This past week I traveled to the first international seL4 workshop, thanks to funding provided by HRL. While there, I gave a presentation about some design patterns used in Robigalia. While slides aren’t currently available for most of these, I did take some notes. As/if slides are released, I’ll add links to this post.
High-assurance software for autonomous ground systems
This was a presentation by Alexsey Nogin from HRL about the work they are doing as part of the "ground team" of DARPA’s HACMS program. This included some of the various components they are using and the overall system structure.
seL4: All the cool new things
Gernot talked about the current roadmap for seL4 and what recent work has been done. In particular he pointed out that the RT kernel is currently available and that multicore and x64 is in master. He also announced that, in the near future, there will be an explicit "stage" branch which will eventually be merged into master, as verification is completed for new pieces. The first thing added will be RT. The seL4 roadmap has been updated to reflect current reality.
This was my talk. The slides are available. I talked about some design patterns that we’ve come up with for robust dynamic systems: space banks, bushels, extended virtual message registers, and briefly mentioned persistence and drivers.
There will be more available on this in the coming weeks.
Oak Rattanavipanon, from UC Irvine, talked about the work they have been doing to get remote attestation on seL4. Their approach right now considers only remote adversaries. They modify the kernel to work with the Sabre Lite’s secure boot. From this, they have some code which runs (currently) in the root thread to provide a hybrid attestation scheme. Using the hardware root of trust provided by the Sabre Lite’s secure boot implementation, they use the guarantees provided by seL4 to ensure confidentiality of the attestation key and integrity of the attestation code.
On top of this, they implement a simple network protocol wherein a remote verifier can request a MAC of a region of memory on the verifier. If the MAC matches what the verifier expects, then the verifier can trust that the software on the remote device hasn’t been subverted. There were a bunch of questions about the actual network protocol they use. Currently, they use a nonce to prevent replay, but the MAC is otherwise transported in cleartext with no other authentication.
I recall that they plan on releasing their code open source, but don’t have that written in my notes so that memory may be faulty.
Data Distribution for seL4
Andrea Sorbini, from Real Time Innovations, talked about work they have been doing to bring one of their products, "RTI Connext DDS Micro", a :dds:[data distribution service] middleware, to seL4. They are doing this as part of a DARPA SBIR project. The tagline used to introduce the project was "What good is formal verification if you don’t have friends to talk to?". DDS is a pub/sub based peer-to-peer communications system. It provides structured message transport and has a variety of quality of service configuration such as transport reliability, message history, delivery deadlines, durability, liveliness, and resource limits. The seL4 implementation supports most of these properties, and it was created from the DO178C certifiable subset of the product which requires static configuration of resources and communication paths. They are investigating using formal verification in cooperation with Galois to show memory safety of their receive path.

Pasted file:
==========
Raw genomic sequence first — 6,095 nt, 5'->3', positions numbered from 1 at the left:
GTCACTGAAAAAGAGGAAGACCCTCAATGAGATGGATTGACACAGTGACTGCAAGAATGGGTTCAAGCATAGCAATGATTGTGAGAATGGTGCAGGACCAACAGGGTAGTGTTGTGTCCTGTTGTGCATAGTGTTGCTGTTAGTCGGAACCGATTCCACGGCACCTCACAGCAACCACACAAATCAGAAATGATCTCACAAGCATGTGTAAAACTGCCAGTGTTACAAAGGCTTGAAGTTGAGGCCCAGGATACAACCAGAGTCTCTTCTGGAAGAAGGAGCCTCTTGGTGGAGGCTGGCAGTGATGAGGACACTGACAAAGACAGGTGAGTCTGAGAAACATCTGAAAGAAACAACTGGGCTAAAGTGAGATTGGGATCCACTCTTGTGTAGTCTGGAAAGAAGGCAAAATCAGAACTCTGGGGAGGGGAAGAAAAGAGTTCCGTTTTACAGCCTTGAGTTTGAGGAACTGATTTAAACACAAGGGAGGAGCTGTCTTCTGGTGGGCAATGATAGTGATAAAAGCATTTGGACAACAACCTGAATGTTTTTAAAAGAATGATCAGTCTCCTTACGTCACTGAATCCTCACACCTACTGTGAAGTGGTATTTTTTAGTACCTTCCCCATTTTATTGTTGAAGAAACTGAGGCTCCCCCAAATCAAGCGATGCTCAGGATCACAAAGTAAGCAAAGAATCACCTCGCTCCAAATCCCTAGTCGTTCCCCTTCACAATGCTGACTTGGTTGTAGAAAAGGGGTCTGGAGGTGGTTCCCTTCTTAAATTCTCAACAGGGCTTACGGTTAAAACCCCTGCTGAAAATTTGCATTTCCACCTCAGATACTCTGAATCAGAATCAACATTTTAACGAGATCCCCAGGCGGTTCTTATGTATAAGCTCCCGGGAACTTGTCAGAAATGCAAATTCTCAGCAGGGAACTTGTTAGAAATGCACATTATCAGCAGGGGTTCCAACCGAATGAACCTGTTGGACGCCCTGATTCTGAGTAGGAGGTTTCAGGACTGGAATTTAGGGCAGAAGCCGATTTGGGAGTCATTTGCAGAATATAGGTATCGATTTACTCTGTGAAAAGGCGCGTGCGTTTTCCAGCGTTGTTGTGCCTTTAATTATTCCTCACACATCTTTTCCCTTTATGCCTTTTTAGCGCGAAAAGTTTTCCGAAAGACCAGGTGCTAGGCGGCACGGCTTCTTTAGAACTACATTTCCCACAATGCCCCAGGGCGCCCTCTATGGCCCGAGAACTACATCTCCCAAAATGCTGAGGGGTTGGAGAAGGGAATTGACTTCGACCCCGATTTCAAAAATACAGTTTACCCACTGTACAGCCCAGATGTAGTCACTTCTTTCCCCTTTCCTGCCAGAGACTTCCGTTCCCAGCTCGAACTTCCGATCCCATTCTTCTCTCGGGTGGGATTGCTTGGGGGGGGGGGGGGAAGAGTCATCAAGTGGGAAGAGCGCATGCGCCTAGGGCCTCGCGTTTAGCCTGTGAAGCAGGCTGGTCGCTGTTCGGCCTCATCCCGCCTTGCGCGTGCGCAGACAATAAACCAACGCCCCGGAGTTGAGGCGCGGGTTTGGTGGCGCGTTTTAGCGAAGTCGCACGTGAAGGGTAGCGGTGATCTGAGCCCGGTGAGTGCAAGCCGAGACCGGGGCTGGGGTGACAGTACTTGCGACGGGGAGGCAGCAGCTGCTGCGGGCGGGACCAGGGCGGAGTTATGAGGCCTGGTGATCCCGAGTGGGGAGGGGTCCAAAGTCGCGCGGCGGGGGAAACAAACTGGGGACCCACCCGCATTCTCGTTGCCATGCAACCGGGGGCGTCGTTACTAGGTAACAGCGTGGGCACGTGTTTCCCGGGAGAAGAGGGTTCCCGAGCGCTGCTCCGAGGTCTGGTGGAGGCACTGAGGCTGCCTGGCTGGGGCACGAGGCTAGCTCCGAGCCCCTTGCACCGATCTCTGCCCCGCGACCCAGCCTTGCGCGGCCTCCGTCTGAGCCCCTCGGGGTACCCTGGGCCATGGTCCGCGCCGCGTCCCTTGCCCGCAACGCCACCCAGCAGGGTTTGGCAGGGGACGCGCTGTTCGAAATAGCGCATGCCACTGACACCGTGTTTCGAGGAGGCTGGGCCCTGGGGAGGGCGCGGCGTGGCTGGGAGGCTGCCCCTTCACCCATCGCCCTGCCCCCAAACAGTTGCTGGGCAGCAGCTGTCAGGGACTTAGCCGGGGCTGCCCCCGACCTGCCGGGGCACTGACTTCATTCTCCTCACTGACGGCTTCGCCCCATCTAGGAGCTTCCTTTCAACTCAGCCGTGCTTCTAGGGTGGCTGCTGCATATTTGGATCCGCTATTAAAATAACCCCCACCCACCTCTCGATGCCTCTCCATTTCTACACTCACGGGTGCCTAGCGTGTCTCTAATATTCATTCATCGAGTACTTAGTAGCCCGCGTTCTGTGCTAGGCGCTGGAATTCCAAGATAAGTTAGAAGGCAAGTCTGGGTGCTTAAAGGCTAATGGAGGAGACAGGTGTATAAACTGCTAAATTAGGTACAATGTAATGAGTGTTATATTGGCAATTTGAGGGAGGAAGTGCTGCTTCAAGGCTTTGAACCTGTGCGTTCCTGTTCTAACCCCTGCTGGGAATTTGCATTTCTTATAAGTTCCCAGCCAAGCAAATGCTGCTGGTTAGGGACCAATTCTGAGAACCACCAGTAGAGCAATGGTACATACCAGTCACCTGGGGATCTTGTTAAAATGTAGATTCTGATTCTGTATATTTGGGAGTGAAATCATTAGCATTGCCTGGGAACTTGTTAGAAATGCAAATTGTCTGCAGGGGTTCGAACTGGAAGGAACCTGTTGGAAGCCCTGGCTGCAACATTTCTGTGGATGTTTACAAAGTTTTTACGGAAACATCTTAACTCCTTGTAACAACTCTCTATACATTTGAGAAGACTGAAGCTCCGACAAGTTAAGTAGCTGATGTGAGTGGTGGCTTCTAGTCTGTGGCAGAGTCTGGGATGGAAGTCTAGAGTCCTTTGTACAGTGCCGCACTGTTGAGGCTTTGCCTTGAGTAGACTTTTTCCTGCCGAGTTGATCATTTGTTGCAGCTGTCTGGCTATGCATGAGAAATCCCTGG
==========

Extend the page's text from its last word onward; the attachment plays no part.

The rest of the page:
The primary challenge they ran into was a lack of an OS personality to target.
They ended up building a
libsel4osapi which provides interfaces for a clock,
network, UDP, serial communication, timers, and a process abstraction. They did
not enjoy doing this, commenting that "minimalism is no excuse for poor
developer experience". They had quite a few suggestions for what would make
their experience much more pleasant, many of which came up during the "gaps"
Debugging seL4 with GDB
Chris Guikema, from DornerWorks, talked about the work they have been doing to enable more robust and advanced GDB debugging of especially CAmkES components. They have taken the x86 GDB server that Data61 has developed and ported it to ARM, adding some features along the way. Parts of their code are available online to start using. I recall seeing a link to their GDB server in the slides, but can’t find it now.
Virtualization on seL4
Ihor Kuz, from Data61, gave an introduction to virtualization theory, including the basics of Popek-Goldberg virtualizability and the distinction between privileged and sensitive instructions. He gave an overview of virtualization in practice on x86 and ARM, as well as how some of the seL4 abstractions of these mechanisms work.
At the end of the day, we wrapped up with a discussion of gaps in seL4. Gernot went over a document that they created listing what they perceive as the gaps. There was general agreement among the audience with the analysis. I requested access to x86 MSRs, but no one else had any additions. There was then a brief conversation about one of the most pressing issues: drivers. The current idea is to have tables on the wiki containing links to open source drivers and a basic evaluation of them. Someone also floated the idea of a tool which boots Linux on a board, scans what devices are available, and puts together a report indicating which have drivers available for seL4 and where they can be found.